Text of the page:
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  Contents > Previous page > Article detail print Order
o Issue N# 3 - 2007 o

OTOLOGY

Usher type I syndrome in children: Genotype/phenotype correlation and cochlear implant benefits


Authors : Blanchet C, Roux A. F, Hamel C, Ben Salah S, Artières F, Faugère V, Uziel A, Mondain M (Montpellier)

Ref. : rev Laryngol Otol Rhinol. 2007;128,3:137-143.

Article published in french
Downloadable PDF document french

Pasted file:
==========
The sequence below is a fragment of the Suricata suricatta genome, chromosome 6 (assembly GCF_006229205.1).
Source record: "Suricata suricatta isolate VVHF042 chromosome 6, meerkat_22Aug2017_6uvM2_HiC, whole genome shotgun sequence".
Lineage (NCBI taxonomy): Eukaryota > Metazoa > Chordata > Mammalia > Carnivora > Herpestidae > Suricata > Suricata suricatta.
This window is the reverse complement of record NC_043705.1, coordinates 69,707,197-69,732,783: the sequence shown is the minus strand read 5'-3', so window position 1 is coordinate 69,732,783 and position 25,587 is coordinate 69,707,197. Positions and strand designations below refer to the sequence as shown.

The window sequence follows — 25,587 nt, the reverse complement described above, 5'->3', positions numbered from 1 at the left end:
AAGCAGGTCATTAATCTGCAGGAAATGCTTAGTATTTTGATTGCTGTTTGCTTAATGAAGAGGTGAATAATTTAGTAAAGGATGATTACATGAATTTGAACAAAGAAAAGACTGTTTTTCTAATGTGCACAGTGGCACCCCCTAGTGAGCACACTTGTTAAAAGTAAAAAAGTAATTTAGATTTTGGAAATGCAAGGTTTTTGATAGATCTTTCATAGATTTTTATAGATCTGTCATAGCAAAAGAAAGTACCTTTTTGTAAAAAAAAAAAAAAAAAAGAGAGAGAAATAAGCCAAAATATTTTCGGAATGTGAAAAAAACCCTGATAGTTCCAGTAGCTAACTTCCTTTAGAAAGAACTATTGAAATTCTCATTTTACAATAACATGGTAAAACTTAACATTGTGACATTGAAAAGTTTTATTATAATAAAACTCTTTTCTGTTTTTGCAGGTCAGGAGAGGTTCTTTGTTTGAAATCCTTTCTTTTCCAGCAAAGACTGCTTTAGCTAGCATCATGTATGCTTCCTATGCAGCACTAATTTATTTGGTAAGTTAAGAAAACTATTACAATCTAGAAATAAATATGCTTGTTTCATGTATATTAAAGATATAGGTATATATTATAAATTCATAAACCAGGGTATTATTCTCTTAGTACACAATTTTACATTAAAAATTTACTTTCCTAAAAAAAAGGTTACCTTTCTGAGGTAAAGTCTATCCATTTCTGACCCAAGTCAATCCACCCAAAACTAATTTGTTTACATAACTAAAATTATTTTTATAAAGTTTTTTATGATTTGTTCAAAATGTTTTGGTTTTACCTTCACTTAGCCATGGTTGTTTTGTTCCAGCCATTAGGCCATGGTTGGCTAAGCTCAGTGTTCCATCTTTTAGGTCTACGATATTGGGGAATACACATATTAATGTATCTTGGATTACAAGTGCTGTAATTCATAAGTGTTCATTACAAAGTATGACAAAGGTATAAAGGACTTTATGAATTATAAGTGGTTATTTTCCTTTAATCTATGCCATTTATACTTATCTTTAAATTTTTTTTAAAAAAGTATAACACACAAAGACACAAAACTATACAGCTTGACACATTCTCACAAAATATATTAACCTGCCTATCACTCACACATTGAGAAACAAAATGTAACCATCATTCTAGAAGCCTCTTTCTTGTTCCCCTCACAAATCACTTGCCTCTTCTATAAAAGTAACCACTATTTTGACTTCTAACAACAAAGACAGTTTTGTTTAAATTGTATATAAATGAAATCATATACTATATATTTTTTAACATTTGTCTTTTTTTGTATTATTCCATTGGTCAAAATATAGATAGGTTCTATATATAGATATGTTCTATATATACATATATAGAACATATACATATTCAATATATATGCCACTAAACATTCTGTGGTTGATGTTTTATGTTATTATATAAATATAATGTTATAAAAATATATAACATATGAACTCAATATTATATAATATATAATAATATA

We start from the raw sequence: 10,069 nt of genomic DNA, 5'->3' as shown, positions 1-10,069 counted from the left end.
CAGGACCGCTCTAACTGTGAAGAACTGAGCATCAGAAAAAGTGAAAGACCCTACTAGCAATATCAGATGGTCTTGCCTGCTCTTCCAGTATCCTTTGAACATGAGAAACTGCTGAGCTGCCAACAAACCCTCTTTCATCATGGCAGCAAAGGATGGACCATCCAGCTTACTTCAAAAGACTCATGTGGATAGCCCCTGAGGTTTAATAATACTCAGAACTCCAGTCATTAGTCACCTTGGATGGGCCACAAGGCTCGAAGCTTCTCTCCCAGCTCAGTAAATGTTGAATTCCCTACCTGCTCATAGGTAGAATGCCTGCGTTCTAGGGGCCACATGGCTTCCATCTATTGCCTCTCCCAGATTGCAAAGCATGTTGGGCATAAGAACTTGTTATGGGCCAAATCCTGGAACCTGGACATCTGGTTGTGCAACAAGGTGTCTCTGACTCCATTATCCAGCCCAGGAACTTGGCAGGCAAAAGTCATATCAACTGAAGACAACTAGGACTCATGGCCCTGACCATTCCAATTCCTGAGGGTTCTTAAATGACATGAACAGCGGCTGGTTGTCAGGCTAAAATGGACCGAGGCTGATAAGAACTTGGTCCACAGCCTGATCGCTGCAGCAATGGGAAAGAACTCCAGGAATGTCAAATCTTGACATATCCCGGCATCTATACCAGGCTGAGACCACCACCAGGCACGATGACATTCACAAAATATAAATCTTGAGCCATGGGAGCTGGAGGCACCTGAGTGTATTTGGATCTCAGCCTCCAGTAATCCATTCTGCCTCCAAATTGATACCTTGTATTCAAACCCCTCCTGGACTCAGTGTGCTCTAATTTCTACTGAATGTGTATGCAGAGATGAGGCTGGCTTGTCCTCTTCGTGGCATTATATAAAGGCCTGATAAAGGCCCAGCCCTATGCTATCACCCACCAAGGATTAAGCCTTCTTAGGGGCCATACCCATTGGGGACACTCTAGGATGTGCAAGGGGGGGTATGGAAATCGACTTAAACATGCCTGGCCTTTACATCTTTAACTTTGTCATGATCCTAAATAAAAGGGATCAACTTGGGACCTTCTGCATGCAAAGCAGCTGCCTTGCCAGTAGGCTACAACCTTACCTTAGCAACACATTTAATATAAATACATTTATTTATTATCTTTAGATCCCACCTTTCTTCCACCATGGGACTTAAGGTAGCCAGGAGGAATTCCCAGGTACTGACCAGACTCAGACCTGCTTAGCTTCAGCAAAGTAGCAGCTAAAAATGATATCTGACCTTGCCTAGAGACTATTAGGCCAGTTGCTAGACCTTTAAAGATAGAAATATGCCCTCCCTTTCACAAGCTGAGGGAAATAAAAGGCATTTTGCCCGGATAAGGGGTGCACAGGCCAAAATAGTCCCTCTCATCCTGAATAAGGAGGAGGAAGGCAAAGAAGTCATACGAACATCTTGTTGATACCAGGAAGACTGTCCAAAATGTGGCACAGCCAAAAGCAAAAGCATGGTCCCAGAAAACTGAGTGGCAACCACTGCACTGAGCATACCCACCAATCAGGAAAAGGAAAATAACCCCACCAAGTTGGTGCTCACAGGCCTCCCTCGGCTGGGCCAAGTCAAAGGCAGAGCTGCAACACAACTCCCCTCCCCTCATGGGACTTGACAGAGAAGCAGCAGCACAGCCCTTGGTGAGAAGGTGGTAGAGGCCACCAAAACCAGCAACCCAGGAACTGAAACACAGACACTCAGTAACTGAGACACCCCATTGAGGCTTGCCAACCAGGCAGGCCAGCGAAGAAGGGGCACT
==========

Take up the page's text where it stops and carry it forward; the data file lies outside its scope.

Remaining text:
Summary : Objective: To assess the benefit of cochlear implant in children presenting an Usher type 1 syndrome (speech understanding, speech production intelligibility, academic performance) and to search any correlation between the phenotype and the genotype in this population. Materials and methods: Retrospective case series analysis about 13 implanted Usher type I children. Cochlear implantation was performed from 1995 to 2005. Our population was divided in three groups: group 1 (implantation between 1 and 3 years of age); group 2 (implantation between 4 and 7 years of age) and group 3 (implantation between 14 and 17 years of age). Postoperative speech perception, speech production intelligibility and education settings were evaluated. Results: Molecular genetic analysis was performed in 11 patients and pathogenic mutations were identified in all cases: (mutation in myosin 7A gene in 5 cases; mutation in cadherin 23 gene in 6 cases). Four new mutations 2 in the MYO7A gene and 2 in the CDH23 gene never reported before were found. Walking delay and hearing level were not statistically correlated with the genotype abnormalities found. The speech discrimination skills, the speech production intelligibility and the academic performance were better in the group 1 children than the group 2 children after cochlear implantation. All the children of group 1 but one were in mainstreaming education. Specific language impairment was identified in two children of group 1. The group 3 children could not achieve open-set perceptive tasks after implantation - only closed-set word test can be done and their speech production remained unintelligible after cochlear implantation. Conclusion: Molecular analysis of Usher type I syndrome can ascertain the diagnosis in spite of the genetic heterogeneity. In this study, clinical symptoms weren’t correlated with genotypic mutations. Speech discrimination skills, speech production quality, and academic performance were correlated with the age at implant.

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